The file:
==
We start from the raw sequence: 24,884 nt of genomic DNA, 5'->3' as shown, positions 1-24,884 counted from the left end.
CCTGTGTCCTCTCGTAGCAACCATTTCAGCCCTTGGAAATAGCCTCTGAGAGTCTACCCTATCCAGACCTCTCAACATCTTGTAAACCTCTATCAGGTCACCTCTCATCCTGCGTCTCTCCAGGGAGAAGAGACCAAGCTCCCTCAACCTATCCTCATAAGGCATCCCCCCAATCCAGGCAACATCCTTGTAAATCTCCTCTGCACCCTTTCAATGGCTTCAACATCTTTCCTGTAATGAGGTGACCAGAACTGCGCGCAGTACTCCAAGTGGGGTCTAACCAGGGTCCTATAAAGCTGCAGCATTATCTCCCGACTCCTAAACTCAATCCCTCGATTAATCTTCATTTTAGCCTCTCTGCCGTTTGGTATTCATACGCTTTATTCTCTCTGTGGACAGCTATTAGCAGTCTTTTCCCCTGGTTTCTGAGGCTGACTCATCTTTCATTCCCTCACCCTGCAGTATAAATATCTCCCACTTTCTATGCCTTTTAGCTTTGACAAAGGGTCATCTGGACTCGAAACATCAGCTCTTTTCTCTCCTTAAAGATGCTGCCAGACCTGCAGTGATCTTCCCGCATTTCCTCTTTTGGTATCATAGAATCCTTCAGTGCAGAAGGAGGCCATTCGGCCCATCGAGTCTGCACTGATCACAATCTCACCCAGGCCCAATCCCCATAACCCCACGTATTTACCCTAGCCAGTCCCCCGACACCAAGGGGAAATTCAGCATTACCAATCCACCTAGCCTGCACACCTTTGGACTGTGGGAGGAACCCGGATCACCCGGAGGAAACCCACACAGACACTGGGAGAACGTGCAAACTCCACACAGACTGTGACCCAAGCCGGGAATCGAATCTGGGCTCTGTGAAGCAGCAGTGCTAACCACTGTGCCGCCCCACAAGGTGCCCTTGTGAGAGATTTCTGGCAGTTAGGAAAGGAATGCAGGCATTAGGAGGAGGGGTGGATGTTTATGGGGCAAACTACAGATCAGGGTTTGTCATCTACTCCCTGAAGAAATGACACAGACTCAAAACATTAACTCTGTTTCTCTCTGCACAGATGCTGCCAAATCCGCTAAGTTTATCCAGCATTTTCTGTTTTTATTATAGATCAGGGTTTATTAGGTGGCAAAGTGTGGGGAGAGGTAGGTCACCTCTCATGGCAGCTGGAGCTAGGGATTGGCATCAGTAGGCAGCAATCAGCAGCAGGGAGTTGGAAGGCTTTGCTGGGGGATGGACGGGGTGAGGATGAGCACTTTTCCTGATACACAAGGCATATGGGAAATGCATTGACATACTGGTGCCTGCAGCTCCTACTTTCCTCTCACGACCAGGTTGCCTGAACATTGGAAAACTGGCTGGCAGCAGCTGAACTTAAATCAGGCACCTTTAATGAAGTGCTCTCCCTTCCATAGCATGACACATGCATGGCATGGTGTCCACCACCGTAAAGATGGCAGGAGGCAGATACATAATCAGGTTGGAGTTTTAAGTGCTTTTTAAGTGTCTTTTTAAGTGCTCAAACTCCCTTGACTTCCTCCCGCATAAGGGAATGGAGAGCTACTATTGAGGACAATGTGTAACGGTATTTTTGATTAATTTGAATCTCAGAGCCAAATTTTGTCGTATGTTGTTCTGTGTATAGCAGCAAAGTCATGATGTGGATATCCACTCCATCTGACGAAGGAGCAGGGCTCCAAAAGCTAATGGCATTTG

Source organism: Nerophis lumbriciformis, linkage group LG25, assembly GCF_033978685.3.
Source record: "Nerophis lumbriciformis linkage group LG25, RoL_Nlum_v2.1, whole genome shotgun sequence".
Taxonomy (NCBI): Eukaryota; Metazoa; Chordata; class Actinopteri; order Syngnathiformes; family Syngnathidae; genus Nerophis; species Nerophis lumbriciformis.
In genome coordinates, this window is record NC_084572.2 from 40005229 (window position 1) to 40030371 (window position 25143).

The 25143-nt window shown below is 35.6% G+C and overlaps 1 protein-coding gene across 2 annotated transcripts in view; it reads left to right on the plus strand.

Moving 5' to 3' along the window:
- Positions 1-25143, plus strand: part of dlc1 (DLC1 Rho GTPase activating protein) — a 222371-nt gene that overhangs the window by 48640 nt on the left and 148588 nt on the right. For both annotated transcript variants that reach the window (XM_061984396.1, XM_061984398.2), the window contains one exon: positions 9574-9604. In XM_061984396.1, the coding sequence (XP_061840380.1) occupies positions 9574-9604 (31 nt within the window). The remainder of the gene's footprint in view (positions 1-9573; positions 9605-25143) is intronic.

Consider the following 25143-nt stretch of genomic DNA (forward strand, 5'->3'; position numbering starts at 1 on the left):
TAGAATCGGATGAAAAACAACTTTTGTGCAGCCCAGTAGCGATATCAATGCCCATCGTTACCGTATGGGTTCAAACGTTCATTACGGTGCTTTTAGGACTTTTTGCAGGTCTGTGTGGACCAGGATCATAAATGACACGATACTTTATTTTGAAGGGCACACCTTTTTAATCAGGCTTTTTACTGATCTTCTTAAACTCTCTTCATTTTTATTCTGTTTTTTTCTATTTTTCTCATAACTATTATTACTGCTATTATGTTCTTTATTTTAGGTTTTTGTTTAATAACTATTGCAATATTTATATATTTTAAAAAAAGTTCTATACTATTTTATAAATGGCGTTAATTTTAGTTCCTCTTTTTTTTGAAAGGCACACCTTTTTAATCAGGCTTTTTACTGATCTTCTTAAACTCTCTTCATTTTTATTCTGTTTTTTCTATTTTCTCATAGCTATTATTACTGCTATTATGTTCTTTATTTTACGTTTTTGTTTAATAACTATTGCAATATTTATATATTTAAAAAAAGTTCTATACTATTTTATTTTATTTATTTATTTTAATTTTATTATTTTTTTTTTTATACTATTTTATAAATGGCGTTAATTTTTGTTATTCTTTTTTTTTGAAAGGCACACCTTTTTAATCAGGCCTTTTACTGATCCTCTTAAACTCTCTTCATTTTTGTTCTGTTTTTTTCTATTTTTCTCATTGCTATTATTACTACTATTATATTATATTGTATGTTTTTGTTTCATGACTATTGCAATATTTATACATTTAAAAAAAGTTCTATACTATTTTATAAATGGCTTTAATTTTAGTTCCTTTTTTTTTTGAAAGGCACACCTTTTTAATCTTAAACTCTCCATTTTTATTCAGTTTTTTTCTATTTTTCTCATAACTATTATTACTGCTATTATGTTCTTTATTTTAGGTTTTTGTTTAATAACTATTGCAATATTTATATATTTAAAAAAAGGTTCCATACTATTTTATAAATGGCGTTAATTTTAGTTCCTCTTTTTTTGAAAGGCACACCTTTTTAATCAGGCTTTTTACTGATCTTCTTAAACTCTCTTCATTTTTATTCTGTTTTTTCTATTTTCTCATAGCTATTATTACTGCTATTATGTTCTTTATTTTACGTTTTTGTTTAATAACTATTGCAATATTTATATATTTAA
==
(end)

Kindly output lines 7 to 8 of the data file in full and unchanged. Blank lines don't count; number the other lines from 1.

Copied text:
The 25143-nt window shown below is 35.6% G+C and overlaps 1 protein-coding gene across 2 annotated transcripts in view; it reads left to right on the plus strand.

Moving 5' to 3' along the window: